Rumpole's Revenge

Rumpole's Revenge

One indicator of the extent to which information technology is penetrating the very bones of the business world is the increasing number of legally related issues threatening to bump heads with the average CIO. From the threat of year 2000 lawsuits to intellectual property disputes to liabilities arising out of electronic commerce, a host of potentially very costly legal pitfalls lie in wait for the unwary, or unlucky, CIO. Let's start with the big one, Y2K.

GartnerGroup and Lloyd's of London both estimate that year-2000 litigation costs could reach $US1 trillion. (That's one with 12 zeroes behind it.) By comparison, they estimate that worldwide remediation costs will cost a "mere" $US300 billion to $US600 billion. Clearly your goal must be to reduce the risk of a Y2K lawsuit, but at the same time prepare the ground in case the evil day does arrive. The ability to prove appropriate due diligence is critical. Bear in mind that CIOs and IT managers are exposed to directors' liability and thus to possible lawsuits.

Electronic mail is another minefield. As the Monica Lewinsky affair and the current Microsoft antitrust case demonstrate, unguarded e-mails are bombs waiting to explode. Every company needs to have e-mail usage policies in operation, addressing issues like retention and deletion of e-mail, and spelling out what constitutes misuse of the corporate e-mail system. Merely issuing a directive is not enough, you need to follow up with training and auditing. Already there is a firm in the US, Seattle-based Computer Forensics Inc, which specialises in helping lawyers recover and analyse electronic evidence. And it's doing a roaring business. More and more, planning your IT policies will require you to liase with legal opinion in order to head off any potential issues. Take e-commerce for example. If your company sells products or services to a customer in a far-off location, then a dissatisfied person might attempt to sue under the perhaps unfamiliar laws of their region. You might even be required to travel there and defend yourself. Other Web-related pitfalls include the possibility of breaching copyright, or even defamation, laws with the material on your site.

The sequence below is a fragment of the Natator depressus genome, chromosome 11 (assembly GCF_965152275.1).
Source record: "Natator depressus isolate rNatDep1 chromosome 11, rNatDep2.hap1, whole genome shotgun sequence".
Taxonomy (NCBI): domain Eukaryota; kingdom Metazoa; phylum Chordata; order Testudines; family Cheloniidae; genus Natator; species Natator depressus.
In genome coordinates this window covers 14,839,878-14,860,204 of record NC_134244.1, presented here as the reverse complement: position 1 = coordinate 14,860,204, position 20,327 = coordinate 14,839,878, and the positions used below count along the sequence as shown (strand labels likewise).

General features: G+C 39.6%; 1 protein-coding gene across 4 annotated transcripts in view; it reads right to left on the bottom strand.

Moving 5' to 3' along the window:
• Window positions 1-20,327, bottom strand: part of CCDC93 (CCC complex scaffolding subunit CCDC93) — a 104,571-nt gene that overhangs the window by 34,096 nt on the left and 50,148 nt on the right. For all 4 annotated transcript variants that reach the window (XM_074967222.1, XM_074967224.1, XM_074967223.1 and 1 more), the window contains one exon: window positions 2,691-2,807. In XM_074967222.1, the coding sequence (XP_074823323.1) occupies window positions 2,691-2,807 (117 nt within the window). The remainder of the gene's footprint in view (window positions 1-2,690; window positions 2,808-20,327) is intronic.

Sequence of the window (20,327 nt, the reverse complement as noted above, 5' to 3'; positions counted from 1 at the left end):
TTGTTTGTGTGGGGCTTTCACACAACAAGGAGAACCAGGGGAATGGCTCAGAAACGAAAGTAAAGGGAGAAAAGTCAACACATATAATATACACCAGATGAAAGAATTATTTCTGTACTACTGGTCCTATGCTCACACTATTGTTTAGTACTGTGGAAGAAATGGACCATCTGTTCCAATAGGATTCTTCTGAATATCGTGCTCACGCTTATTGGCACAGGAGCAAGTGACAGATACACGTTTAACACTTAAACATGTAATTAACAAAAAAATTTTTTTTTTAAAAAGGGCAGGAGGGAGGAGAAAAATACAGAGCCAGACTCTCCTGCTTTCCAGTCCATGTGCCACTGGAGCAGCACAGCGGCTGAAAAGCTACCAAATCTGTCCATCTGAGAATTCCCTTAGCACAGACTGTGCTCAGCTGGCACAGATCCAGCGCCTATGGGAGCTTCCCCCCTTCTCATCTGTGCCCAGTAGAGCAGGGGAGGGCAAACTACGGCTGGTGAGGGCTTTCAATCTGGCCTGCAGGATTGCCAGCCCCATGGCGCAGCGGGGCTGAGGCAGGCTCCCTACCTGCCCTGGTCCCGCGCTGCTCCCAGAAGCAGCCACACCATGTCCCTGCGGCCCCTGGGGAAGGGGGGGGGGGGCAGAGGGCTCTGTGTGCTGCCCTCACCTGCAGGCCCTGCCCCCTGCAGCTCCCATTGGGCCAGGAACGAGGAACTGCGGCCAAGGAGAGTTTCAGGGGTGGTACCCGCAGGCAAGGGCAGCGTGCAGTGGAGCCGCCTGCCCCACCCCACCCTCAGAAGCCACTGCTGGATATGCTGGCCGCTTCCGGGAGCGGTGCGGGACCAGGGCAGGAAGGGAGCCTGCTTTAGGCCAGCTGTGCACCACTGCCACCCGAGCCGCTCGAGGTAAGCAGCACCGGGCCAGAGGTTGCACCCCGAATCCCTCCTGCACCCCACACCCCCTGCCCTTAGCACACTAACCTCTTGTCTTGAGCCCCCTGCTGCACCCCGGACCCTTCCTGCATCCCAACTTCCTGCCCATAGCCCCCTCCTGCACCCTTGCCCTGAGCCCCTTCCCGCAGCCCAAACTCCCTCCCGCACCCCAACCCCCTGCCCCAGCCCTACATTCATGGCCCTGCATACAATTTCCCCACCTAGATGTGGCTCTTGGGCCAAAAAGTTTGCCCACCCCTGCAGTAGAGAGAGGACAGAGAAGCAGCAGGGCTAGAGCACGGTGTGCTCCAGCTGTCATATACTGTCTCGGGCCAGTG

Privacy will be a very hot issue in the new century. Customers are becoming concerned that their personal data is not misused. If you're transacting business with European customers, you need to bear in mind guidelines and regulations like the European Union's Data Protection Initiative. It's no accident that IBM has just started a privacy consulting service in the US.

ComputerWorld reported last month that IBM Global Services Australia will kick off a similar service here early next year. What's your company's policy on privacy? And then there's intellectual property, which is fast becoming the most valuable sort there is. Think about it. Many of your knowledge assets walk out the door each night. What non-disclosure agreements prevent them from revealing confidential or proprietary information they learned on the job? What non-competition agreements exist to prevent your employees from jumping ship to work for a competitor and then soliciting your customers or their old colleagues? Wal-Mart Stores is currently suing, the online book seller, and its CIO because Amazon recruited and hired at least 10 Wal-Mart employees with intimate knowledge of the retailer's proprietary data warehousing, distribution and merchandising operation. It fears that having these former employees will give its young competitor an unfair head start.

And we haven't even mentioned the legals of outsourcing deals, trademarks, relations with contractors, do's and don'ts of tendering situations, or -- dread word -- class actions! Make no mistake, your future professional success may come to depend on your having a sound knowledge of which legal issues are becoming a factor in IT decisions, and why, and how to protect yourself and your organisation. If I were you, I'd tee up a meeting with a friendly legal eagle sooner rather than later.

Steve Ireland is publisher of ComputerWorld newspaper

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